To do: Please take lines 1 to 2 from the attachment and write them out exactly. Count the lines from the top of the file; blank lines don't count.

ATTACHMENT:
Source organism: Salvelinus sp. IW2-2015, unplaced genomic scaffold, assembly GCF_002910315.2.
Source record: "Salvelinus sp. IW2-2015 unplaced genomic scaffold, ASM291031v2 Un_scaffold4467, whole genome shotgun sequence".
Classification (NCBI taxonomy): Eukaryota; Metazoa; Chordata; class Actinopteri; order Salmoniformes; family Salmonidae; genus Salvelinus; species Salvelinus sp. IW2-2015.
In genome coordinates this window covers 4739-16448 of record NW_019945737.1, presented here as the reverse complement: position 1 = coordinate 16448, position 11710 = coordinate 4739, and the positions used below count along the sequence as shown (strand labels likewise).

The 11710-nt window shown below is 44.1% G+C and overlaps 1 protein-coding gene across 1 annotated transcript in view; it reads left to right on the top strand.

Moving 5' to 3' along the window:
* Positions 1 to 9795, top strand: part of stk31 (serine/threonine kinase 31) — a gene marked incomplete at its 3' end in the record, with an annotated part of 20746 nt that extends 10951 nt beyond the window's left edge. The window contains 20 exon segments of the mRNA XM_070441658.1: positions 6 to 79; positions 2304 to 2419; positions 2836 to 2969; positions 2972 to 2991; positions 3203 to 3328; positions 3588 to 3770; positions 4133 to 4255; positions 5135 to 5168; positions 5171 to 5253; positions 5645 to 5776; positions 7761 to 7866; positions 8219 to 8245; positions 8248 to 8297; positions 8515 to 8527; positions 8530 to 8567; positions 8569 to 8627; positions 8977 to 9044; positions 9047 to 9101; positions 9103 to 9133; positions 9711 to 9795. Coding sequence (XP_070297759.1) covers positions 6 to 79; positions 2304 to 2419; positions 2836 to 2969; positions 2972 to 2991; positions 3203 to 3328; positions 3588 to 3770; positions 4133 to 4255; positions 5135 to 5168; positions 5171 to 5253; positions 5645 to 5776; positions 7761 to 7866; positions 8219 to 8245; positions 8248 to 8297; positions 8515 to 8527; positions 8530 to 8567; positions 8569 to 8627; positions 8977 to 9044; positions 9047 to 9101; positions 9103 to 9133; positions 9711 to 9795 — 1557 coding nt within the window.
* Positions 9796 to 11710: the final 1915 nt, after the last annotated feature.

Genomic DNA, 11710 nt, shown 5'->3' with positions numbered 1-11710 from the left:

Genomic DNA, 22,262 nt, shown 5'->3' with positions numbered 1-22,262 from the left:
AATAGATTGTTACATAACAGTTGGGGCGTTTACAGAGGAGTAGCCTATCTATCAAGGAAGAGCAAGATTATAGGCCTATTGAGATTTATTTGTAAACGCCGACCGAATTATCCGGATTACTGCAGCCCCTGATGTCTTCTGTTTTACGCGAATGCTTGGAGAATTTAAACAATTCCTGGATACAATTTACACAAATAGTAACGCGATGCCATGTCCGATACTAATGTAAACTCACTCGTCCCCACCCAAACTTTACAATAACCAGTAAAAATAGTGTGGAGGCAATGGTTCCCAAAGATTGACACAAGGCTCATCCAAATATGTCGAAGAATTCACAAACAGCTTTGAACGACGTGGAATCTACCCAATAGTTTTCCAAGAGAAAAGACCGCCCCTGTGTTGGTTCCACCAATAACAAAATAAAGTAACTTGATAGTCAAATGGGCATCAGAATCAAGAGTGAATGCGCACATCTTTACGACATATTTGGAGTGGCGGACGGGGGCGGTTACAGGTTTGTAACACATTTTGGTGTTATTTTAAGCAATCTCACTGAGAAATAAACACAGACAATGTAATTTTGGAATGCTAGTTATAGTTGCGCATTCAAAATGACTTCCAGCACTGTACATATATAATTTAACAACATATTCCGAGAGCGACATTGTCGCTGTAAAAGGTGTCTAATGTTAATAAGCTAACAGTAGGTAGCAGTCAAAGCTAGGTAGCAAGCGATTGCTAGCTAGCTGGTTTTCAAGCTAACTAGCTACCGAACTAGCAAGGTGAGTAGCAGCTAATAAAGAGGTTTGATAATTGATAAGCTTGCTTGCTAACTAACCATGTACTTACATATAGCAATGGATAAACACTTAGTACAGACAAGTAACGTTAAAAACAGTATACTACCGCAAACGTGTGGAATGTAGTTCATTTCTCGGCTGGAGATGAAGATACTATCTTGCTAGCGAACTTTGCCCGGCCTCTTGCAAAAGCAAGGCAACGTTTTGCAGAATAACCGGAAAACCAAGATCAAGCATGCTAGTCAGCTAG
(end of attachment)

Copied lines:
Source organism: Salvelinus sp. IW2-2015, unplaced genomic scaffold, assembly GCF_002910315.2.
Source record: "Salvelinus sp. IW2-2015 unplaced genomic scaffold, ASM291031v2 Un_scaffold4467, whole genome shotgun sequence".